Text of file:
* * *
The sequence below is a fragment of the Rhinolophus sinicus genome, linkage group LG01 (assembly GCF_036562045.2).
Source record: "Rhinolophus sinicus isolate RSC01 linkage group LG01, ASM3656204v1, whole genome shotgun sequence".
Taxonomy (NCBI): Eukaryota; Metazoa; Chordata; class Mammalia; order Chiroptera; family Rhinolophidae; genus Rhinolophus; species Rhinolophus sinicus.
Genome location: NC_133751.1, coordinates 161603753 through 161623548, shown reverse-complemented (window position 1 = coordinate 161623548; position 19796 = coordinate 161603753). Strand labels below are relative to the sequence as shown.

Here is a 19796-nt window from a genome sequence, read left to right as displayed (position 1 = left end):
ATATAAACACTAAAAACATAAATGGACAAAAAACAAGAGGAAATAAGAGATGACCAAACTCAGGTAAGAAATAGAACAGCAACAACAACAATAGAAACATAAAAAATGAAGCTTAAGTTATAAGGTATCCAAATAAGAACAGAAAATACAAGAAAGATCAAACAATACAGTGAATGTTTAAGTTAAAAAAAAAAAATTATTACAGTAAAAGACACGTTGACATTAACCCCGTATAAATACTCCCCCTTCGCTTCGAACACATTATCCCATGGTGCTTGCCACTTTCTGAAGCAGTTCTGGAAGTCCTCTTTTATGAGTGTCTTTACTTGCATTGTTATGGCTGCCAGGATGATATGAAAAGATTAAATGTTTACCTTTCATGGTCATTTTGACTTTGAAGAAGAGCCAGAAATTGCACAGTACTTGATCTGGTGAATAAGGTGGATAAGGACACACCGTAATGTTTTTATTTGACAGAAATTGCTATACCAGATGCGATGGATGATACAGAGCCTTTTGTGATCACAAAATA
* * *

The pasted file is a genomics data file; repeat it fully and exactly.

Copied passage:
The sequence below is a fragment of the Rhinolophus sinicus genome, linkage group LG01 (assembly GCF_036562045.2).
Source record: "Rhinolophus sinicus isolate RSC01 linkage group LG01, ASM3656204v1, whole genome shotgun sequence".
Taxonomy (NCBI): Eukaryota; Metazoa; Chordata; class Mammalia; order Chiroptera; family Rhinolophidae; genus Rhinolophus; species Rhinolophus sinicus.
Genome location: NC_133751.1, coordinates 161603753 through 161623548, shown reverse-complemented (window position 1 = coordinate 161623548; position 19796 = coordinate 161603753). Strand labels below are relative to the sequence as shown.

Here is a 19796-nt window from a genome sequence, read left to right as displayed (position 1 = left end):
ATATAAACACTAAAAACATAAATGGACAAAAAACAAGAGGAAATAAGAGATGACCAAACTCAGGTAAGAAATAGAACAGCAACAACAACAATAGAAACATAAAAAATGAAGCTTAAGTTATAAGGTATCCAAATAAGAACAGAAAATACAAGAAAGATCAAACAATACAGTGAATGTTTAAGTTAAAAAAAAAAAATTATTACAGTAAAAGACACGTTGACATTAACCCCGTATAAATACTCCCCCTTCGCTTCGAACACATTATCCCATGGTGCTTGCCACTTTCTGAAGCAGTTCTGGAAGTCCTCTTTTATGAGTGTCTTTACTTGCATTGTTATGGCTGCCAGGATGATATGAAAAGATTAAATGTTTACCTTTCATGGTCATTTTGACTTTGAAGAAGAGCCAGAAATTGCACAGTACTTGATCTGGTGAATAAGGTGGATAAGGACACACCGTAATGTTTTTATTTGACAGAAATTGCTATACCAGATGCGATGGATGATACAGAGCCTTTTGTGATCACAAAATA